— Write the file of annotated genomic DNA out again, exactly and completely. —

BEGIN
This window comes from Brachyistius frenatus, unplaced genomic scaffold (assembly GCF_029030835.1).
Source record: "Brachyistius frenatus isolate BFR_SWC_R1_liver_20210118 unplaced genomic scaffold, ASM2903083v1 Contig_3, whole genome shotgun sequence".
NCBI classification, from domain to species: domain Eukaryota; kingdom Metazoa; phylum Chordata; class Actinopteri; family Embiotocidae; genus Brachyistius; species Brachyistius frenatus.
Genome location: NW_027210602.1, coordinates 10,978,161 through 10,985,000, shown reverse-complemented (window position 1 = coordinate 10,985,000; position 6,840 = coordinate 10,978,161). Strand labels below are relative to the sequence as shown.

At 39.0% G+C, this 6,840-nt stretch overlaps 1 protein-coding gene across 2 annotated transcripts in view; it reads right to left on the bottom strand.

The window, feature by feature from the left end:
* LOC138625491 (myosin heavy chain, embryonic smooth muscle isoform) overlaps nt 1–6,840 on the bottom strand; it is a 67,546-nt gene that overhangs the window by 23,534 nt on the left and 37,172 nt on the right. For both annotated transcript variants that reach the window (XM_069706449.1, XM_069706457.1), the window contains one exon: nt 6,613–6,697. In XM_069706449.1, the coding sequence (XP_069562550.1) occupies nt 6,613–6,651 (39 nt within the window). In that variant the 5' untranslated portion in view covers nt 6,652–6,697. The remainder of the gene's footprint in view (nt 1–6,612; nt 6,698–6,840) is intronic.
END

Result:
This window comes from Brachyistius frenatus, unplaced genomic scaffold (assembly GCF_029030835.1).
Source record: "Brachyistius frenatus isolate BFR_SWC_R1_liver_20210118 unplaced genomic scaffold, ASM2903083v1 Contig_3, whole genome shotgun sequence".
NCBI classification, from domain to species: domain Eukaryota; kingdom Metazoa; phylum Chordata; class Actinopteri; family Embiotocidae; genus Brachyistius; species Brachyistius frenatus.
Genome location: NW_027210602.1, coordinates 10,978,161 through 10,985,000, shown reverse-complemented (window position 1 = coordinate 10,985,000; position 6,840 = coordinate 10,978,161). Strand labels below are relative to the sequence as shown.

At 39.0% G+C, this 6,840-nt stretch overlaps 1 protein-coding gene across 2 annotated transcripts in view; it reads right to left on the bottom strand.

The window, feature by feature from the left end:
* LOC138625491 (myosin heavy chain, embryonic smooth muscle isoform) overlaps nt 1–6,840 on the bottom strand; it is a 67,546-nt gene that overhangs the window by 23,534 nt on the left and 37,172 nt on the right. For both annotated transcript variants that reach the window (XM_069706449.1, XM_069706457.1), the window contains one exon: nt 6,613–6,697. In XM_069706449.1, the coding sequence (XP_069562550.1) occupies nt 6,613–6,651 (39 nt within the window). In that variant the 5' untranslated portion in view covers nt 6,652–6,697. The remainder of the gene's footprint in view (nt 1–6,612; nt 6,698–6,840) is intronic.